Writing: measuring progress

Measuring writing progress might seem simple at the first glance. There’s the word count, after all. But what about the drafting stages when the word count stagnates or even drops?

Some people say one should write daily, and suggest setting a daily word count goal. At one moment, a thought crossed my mind: how to assure some “daily goal” during edits? And, when I took a broader look, how does one measure writing progress?

A loading bar without end

That’s how I see writing. You might have some rough idea or some goal but (unless you’re some freaky genius) you’ll never hit exactly THAT word count. Even if you get close in the first draft, there will be cuts and additions and the word count will fluctuate. Thus, you can’t make a real “loading bar” because you never know what value is the 100% and thus how far exactly you are. Guesstimates? Yes, but nothing more.

The first draft

As I hinted, the first draft can be actually measured by word count. At that point, a writer is supposed to only add words, not to edit (otherwise there’s the risk of endless editing circle slowing down the progress, something I learned the hard way back in 2015). I don’t know if it’s possible to say “I’ll write a 100k novel”. Maybe it is, for someone. Not for me. I only made some guess (and was scared by it) after 10-15 chapters when I had some idea how much of the story I still have to tell.

Still, word count will work for measuring progress in any form you choose (per hour, per session, per week, etc…) and allow word-based goals. Again, if you choose this way, it might not be necessarily a daily goal, you can choose a weekly or monthly goal instead – if you choose to give yourself goals.

Using word count as a measure of progress has one downside: you might get stuck at a scene and spend a while staring a a blank screen. During that, you are spending times working on the story (by thinking how to figure it out) but the word counter is not moving at all. Word count is performance meter and thus doesn’t appreciate effort.

Screenshot of my backup files of the to-be book two (first backup is 20 chapters into the first draft) – notice the growing file size. The later file had lower size, likely due to compression, as I had merely fixed some obvious typos.


As I said, editing will often move the word count down as it’s supposed to cull weak scenes, remove unnecessary words or make sentences ‘sharper’, without extra words that add nothing. Yes, there will be new scenes added or old scenes expanded as it’s easy to miss some detail during the first draft – or have an idea how to approach something in different way. Still, in the end, the word count will most likely drop.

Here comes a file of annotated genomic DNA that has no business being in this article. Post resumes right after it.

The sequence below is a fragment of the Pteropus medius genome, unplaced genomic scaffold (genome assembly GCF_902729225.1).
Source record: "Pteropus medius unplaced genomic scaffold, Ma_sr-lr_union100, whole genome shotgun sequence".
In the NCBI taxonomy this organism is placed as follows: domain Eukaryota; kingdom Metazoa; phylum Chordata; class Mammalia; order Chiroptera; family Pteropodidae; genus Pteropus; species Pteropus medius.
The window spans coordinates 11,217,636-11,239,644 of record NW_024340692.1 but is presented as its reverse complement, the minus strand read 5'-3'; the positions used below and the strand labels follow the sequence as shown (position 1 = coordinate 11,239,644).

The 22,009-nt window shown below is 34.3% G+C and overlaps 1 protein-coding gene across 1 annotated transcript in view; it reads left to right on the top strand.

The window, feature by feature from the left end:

Thus, word count fails to be a measure of progress. The only one way I see to measure progress now is time. If you’re like me and just use MS Word for writing, it tracks time spent with the file open (can be found in properties). If you want to give yourself a goal, you can do it in “write for X minutes each day” way replacing “write X words each day”.

The conversion might be an issue, though. You can take the length of your first draft and the time it took to write to count your average speed into “words per hour”. However, not every stage of writing has the same speed. If you stare at a blank page, the timer will go on but there will be no product, so there’s the opposite issue compared to word-based goals.

Another way is per-chapter-editing so, once you have the first draft done, you can set a goal like “edit a chapter each day”. If your chapters are long, you can go with “edit X pages a day” which might serve the same as “edit X words a day” without sounding as clunky. Both goals will never be met exactly unless you really want to stop mid-sentence so the best way might be to push over to the end of a paragraph at least. Yet, “edit X paragraphs” would be even worse as dialogue often has one- or two-sentence paragraphs while ‘ordinary’ paragraph has more of them.

A different kind of progress

Something that should be accounted for is author’s learning curve, especially for those just starting. For that reason, I’m coming with a “time per draft” statistic. If your first draft was done at 200 hrs, second at 275, third at 340, and fourth at 370, it means you needed 75 hours for the second draft, 65 for the third, and 30 for the fourth. This example was done to make it obvious they are bacoming faster – and can be a hint of learning curve. Yet, it’s unlikely that every single draft takes the same amount of effort. It makes a difference whether you’re doing major rewrites or merely rounding up typos and checking grammar.

To give another example: it took me ca. 300 hours to finish the first draft of book one in my current project, but only ca. 200 hrs for the first draft of #2, despite being the almost the same length (difference less than 1%). I’d say a third of it was from stopping the “go back instead of going forward” bad habit, a third from having a better understanding of the process, a quarter from actually writing faster, and the rest (~10%) from the fact I used writing as a procrastinating tool (shame on me!).

So, to wrap it up: tracking the progress in writing is tricky. It’s not an exact science, let alone a computer algorithm with a defined process and checkpoints.

I’ll welcome your insights. Do you measure your writing progress? If yes, how? If you give yourself goals, how do you set them during editing? You’re also welcome to ask me anything on the topic.

One thought on “Writing: measuring progress

  1. Yes I have always struggled with the word count during editing problem. I used to have an app that set your word target which kind of became really difficult to measure once I started editing. I’ll definitely use a different method this time around 🙂
    Happy writing!

    Liked by 1 person

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